A winter-flowering clematis
There is a clematis that flowers in winter and there are several named forms. All produce pendant bells (that are best looked up into) in subtle shades of white, cream and green. The insides of the flowers are sometimes (although not always) spotted and the flowers (which can appear from November onwards in some varieties) are highly attractive to bumble bees.
They are all bred from Clematis cirrhosa, a native of Mediterranean areas of Southern Europe and parts of North Africa, so all of these winter-flowering clematis need the shelter of a warm, south-facing wall to thrive. The evergreen foliage is often ferny and, in hot summers, this clematis sometimes sheds all its leaves and looks as though it may have died. But it recovers by autumn.
Clematis cirrhosa var. purpurascens ‘Freckles’ AGM
This is the earliest one of all and the creamy flowers are larger and fuller than others. The inside is heavily spotted in red and this freckling gives the plant its name. The foliage is less divided than many and the flowers are not as bell-like. Raised by Raymond Evison of Guernsey Clematis Nursery, from wild seed collected in the Balearic Islands, and named after one of his daughters whose nickname is Freckles, it was introduced in 1989. Popular and prolific, it can flower from early November until late February.
Clematis cirrhosa var. balearica
This is my personal favourite, because the green-tinted white flowers are subtly spotted in maroon. The foliage is almost-black and exceptionally ferny - setting off the slender, dainty flowers well. Usually starts in late January.
Clematis 'Jingle Bells'
Smaller white bells and neat, glossy foliage on a resilient, taller plant. Good for a cool planting scheme. Seedling from Wisley from 'Freckles' (early 90s) Gives a good display. Thought to be better than 'Wisley Cream' by many.
Clematis 'Wisley Cream' AGM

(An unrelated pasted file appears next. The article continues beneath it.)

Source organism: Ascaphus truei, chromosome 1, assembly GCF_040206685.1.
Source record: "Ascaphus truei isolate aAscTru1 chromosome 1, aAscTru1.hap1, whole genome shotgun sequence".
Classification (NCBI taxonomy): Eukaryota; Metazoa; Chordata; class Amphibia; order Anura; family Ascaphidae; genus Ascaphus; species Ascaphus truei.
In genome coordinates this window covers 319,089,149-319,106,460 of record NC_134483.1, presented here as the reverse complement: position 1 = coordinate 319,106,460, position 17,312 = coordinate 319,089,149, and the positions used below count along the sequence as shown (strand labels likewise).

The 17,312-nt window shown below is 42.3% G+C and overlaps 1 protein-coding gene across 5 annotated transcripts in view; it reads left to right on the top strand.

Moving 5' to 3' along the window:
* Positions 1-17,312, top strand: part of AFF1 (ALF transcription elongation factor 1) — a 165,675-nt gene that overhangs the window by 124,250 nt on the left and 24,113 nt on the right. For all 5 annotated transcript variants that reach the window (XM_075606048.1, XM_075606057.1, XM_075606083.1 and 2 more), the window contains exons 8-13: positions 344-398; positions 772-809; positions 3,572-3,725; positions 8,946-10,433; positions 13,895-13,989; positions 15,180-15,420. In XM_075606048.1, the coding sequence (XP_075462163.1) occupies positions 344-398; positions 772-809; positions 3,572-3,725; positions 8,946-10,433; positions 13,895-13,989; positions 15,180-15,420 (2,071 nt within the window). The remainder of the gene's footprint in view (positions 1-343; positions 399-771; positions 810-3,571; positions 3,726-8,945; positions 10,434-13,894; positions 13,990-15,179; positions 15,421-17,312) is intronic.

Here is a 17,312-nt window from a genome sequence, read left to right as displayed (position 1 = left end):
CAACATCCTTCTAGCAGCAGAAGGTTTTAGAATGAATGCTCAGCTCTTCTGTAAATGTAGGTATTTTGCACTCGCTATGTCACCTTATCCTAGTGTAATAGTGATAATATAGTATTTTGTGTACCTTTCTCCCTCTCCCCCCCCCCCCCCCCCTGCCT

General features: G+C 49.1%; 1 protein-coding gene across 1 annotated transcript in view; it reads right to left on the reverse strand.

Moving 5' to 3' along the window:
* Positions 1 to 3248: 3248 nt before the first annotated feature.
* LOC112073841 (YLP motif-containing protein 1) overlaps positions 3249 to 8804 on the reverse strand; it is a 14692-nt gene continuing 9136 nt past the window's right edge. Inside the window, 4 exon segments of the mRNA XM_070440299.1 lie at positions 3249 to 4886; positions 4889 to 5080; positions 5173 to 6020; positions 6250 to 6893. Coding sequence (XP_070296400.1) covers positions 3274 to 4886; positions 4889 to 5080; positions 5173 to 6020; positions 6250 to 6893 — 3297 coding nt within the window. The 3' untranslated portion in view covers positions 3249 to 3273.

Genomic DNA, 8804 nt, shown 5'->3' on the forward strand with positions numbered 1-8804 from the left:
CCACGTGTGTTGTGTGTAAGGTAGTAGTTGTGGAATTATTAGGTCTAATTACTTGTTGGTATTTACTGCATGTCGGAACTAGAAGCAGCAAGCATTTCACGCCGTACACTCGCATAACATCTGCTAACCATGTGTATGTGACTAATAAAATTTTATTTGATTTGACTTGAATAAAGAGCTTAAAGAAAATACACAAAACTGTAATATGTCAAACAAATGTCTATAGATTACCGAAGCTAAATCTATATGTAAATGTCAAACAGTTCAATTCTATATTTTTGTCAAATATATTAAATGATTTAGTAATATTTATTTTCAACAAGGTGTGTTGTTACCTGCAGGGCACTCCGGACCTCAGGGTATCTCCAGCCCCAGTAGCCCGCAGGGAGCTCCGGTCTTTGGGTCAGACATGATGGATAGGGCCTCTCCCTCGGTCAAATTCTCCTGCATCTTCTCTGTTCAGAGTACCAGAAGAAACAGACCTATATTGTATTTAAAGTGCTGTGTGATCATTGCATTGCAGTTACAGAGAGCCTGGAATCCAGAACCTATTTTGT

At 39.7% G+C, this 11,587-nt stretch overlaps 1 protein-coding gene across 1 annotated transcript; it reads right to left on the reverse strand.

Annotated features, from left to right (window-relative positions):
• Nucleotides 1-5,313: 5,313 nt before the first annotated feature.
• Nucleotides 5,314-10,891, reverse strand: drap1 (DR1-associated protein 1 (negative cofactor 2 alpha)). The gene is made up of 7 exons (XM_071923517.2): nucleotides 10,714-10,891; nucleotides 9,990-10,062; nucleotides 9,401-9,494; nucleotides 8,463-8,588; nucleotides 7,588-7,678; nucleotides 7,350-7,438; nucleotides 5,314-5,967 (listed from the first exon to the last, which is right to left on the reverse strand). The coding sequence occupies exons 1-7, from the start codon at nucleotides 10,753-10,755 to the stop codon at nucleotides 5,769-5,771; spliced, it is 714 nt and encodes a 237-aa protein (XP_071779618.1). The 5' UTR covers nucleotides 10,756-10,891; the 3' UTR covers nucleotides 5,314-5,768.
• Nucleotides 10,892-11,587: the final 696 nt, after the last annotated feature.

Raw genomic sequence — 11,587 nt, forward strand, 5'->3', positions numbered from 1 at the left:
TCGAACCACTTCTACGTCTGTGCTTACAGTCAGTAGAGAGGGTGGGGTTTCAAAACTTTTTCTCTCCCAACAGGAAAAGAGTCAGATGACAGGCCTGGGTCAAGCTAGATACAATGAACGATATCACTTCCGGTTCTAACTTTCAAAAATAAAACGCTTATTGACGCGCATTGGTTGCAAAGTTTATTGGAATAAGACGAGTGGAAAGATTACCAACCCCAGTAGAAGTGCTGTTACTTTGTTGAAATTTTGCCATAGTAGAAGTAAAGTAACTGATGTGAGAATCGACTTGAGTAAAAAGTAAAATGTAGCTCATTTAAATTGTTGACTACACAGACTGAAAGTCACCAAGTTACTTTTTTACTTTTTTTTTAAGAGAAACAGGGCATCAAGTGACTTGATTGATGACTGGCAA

Green-tinged, green-white unspotted flowers set against shiny green foliage. The boss of stamens at the centre is a cool lime-green. Simple yet stunning and goes on for months.
Clematis 'Ourika Valley'
This wispy-flowered, prolific form has longer petals and a straggly set of stamens. The toothed foliage is glossy and green and the flowers are pale lemon-white. (early 2000)
Clematis 'Lansdowne Gem'
A red form. A sport of 'Freckles' discovered in 1995, but it can revert and produce spotted pale flowers.
How to grow
This type of clematis is best grown in the ground somewhere sheltered and warm. A south-facing wall is ideal because the winter sunshine promotes earlier flowering.
These clematis form leggy plants and are vigorous once established. But they will not cover huge expanses like montana clematis. They are useful round porches and over windows, with some companions to hide the bare stems at the bottom. They can also be gown flopping over a warmly-sited low wall.
The best month to plant is September. However a well-grown containerised clematis could be planted throughout the year.
Plant at least two feet away from the wall and water in the first growing season.
These tender clematis can be tidied after flowering and restricted slightly to keep them in position. I do not advocate hard pruning because the pendant flowers need to be looked into. The flowers appear on old wood.
The legs of these clematis tend to look bare so it’s best to position one behind another wall shrub. This could be another tender evergreen plant like a myrtle (Myrtus communis), or you could clip a choisya, or use variegated box (Buxus sempervirens 'Aureovariegata').
All clematis prefer a cool root run and you could plant a winter-flowering iris, Iris unguicularis, to shield the roots. The foliage tends to be untidy, so groom this plant well in autumn and late spring and enjoy the blue or purple flowers from November until March. 'Mary Barnard' is a good form.
Where do I get them?
Thorncroft Clematis Nursery - www.thorncroftclematis.co.uk